I've said it before, but that makes it no less true: it is hard to start again once you've stopped. This is applicable for all manner of things, but for me it most often relates to exercising and writing. The former is so difficult as to be essentially impossible. It has certainly been more than a year since I've done anything that I would call Exercise with a capital e. Fortunately, I am still obliged to walk around the neighborhood from time to time, so my limbs haven't atrophied completely.
The writing? The writing is something else altogether. It nags at me differently, and perhaps more persistently, and it requires more concerted effort to ignore. But, as is evident to the four of you who read this, I have managed to put forth that effort for many weeks. Impressive, is it not?
Now, though, I am sitting here on a Sunday afternoon trying to sneak up on the writing through the blog, since the real task of the day is to work on the scary Big Project--the thing that would be my thesis if it were a thesis. Instead it is a Collection of My Work--a term which never fails to make me chortle. Nevertheless, it exists. Sadly, one of the designated readers has failed to be overcome by the brilliance of this mighty collection and has required many changes of me. So far I have reacted to his notes with A) defensiveness B) profanity and C) procrastination. Time is officially running out for this particular three-pronged approach. It is time to embrace such helpful notes as, "In humor writing, the jokes must be clever and work well." And try to make new jokes that this one man might find more clever or better working. Because, after all, I do wish to actually get the MA after all that homework and thousands of dollars and all. It would be silly to stop now.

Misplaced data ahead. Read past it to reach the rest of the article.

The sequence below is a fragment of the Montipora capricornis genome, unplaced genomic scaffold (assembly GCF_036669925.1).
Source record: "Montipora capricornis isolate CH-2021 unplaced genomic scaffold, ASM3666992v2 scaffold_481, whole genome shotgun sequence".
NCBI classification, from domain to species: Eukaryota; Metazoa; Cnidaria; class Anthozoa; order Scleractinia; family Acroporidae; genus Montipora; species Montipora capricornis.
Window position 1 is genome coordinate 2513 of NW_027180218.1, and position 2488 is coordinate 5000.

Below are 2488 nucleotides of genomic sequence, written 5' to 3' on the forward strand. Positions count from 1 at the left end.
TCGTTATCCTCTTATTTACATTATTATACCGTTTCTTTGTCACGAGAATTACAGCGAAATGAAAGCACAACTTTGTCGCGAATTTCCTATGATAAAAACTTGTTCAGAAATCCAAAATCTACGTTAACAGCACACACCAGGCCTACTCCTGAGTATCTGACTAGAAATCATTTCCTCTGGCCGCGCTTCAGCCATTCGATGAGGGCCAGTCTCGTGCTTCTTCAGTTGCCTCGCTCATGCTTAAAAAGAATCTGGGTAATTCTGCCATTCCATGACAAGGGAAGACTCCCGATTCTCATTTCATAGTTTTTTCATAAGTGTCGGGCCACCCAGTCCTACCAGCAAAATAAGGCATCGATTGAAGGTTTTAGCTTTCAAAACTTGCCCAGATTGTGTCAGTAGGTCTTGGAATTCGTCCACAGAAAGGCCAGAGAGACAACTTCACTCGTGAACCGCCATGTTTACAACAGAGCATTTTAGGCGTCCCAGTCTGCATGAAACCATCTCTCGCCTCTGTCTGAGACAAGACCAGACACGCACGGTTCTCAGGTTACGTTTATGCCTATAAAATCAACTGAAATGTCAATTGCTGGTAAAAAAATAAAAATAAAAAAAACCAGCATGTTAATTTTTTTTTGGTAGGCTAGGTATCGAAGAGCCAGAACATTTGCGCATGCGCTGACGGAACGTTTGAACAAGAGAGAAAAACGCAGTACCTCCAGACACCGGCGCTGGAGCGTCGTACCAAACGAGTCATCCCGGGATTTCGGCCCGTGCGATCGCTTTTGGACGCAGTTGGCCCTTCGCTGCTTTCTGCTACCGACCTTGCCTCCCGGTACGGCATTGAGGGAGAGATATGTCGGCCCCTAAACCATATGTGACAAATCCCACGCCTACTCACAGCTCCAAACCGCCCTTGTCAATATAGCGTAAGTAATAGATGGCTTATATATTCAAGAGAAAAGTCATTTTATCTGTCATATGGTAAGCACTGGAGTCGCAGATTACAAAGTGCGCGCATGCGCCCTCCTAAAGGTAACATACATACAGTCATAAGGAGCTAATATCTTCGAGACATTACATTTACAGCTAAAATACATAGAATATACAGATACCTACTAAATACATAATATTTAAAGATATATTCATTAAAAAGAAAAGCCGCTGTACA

Clever. Work well. Man, what a good idea. I'm on it.
Meanwhile, while I haven't been telling you four anything, I have been busy. First, I was sick. Seemingly interminably. But that excuse is weeks out of date now. Otherwise, it's been a cultural extravaganza.
A circus in the park.
A movie in the fog.
Jazz at the museum.
More and more and more music.
One long play.
Six short plays.
Jazz in North Beach.
And, the glorious mistress of the Big Idea, Laurie Anderson. At Homeland on Friday, she held that audience in her thrall. When she played a encore on her electric violin, hundreds of people sat silent, silent. You could feel the listening humming through us all.
You should probably move here. There's a lot going on.